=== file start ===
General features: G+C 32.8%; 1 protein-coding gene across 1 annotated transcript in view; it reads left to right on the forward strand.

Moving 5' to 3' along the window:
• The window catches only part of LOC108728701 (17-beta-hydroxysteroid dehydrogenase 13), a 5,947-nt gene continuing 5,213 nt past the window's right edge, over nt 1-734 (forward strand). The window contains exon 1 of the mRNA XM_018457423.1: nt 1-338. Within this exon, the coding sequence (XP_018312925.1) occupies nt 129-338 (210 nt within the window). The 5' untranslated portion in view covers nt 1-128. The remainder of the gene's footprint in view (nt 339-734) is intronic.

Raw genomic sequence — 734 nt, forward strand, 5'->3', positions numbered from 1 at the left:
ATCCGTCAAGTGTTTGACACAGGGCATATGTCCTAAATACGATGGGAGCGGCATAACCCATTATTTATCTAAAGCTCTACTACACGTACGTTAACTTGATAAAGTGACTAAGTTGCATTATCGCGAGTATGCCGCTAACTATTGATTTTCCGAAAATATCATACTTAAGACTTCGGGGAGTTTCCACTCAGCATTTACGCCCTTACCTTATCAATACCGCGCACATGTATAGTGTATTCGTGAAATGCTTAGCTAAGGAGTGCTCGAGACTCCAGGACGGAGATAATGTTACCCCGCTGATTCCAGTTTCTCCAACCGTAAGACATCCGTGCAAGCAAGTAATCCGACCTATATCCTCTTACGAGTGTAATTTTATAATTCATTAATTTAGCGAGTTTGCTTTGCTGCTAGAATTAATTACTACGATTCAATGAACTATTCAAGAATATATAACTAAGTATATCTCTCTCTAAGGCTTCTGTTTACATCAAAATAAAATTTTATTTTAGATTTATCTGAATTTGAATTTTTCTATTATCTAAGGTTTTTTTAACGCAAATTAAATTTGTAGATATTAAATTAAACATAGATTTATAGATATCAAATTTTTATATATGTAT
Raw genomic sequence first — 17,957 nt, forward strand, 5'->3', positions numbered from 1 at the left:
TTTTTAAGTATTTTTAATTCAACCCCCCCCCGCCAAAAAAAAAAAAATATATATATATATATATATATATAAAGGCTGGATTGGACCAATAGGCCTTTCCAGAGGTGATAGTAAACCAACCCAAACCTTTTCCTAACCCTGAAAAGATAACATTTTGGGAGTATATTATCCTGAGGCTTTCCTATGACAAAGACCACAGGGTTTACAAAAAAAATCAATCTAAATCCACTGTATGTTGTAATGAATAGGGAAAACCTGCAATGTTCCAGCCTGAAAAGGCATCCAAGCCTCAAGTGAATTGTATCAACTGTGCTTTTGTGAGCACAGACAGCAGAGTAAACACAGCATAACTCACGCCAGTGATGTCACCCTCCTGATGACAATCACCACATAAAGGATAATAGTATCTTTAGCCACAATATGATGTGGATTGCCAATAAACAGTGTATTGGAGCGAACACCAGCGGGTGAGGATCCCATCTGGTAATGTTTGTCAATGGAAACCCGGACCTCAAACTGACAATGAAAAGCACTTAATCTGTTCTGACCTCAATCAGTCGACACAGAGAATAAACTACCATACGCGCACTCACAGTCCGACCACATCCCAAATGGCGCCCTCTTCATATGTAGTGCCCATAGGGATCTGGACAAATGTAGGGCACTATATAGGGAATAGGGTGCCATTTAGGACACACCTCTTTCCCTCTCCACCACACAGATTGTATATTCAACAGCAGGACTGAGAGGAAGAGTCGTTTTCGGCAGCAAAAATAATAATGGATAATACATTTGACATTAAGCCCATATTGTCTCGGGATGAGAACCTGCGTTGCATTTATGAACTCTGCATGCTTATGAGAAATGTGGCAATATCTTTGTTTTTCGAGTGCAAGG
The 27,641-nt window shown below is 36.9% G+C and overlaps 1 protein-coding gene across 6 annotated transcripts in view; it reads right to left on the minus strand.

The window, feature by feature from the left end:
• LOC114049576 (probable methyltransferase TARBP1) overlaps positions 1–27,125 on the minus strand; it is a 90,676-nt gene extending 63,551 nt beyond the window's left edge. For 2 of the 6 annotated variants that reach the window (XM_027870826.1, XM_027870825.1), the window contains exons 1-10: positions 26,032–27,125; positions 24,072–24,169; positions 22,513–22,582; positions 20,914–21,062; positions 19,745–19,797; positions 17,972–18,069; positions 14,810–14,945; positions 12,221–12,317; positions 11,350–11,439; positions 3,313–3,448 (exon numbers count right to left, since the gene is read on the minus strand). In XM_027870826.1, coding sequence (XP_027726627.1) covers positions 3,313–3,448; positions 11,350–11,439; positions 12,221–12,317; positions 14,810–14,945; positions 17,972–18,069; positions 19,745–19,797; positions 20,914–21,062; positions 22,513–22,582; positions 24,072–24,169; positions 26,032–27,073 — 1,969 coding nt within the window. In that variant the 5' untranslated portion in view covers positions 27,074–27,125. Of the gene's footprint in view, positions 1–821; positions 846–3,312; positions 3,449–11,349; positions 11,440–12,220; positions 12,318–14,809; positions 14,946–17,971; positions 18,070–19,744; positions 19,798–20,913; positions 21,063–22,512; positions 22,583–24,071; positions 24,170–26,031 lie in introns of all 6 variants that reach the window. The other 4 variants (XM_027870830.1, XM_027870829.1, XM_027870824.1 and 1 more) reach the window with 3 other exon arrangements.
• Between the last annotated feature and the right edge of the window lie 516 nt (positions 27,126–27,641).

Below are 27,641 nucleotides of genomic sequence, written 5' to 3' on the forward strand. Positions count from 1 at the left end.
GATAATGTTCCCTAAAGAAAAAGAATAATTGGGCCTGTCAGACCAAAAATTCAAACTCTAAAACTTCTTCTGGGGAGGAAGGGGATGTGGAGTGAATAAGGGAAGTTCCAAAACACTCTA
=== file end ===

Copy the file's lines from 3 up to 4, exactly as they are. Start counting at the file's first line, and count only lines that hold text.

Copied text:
• The window catches only part of LOC108728701 (17-beta-hydroxysteroid dehydrogenase 13), a 5,947-nt gene continuing 5,213 nt past the window's right edge, over nt 1-734 (forward strand). The window contains exon 1 of the mRNA XM_018457423.1: nt 1-338. Within this exon, the coding sequence (XP_018312925.1) occupies nt 129-338 (210 nt within the window). The 5' untranslated portion in view covers nt 1-128. The remainder of the gene's footprint in view (nt 339-734) is intronic.

Raw genomic sequence — 734 nt, forward strand, 5'->3', positions numbered from 1 at the left: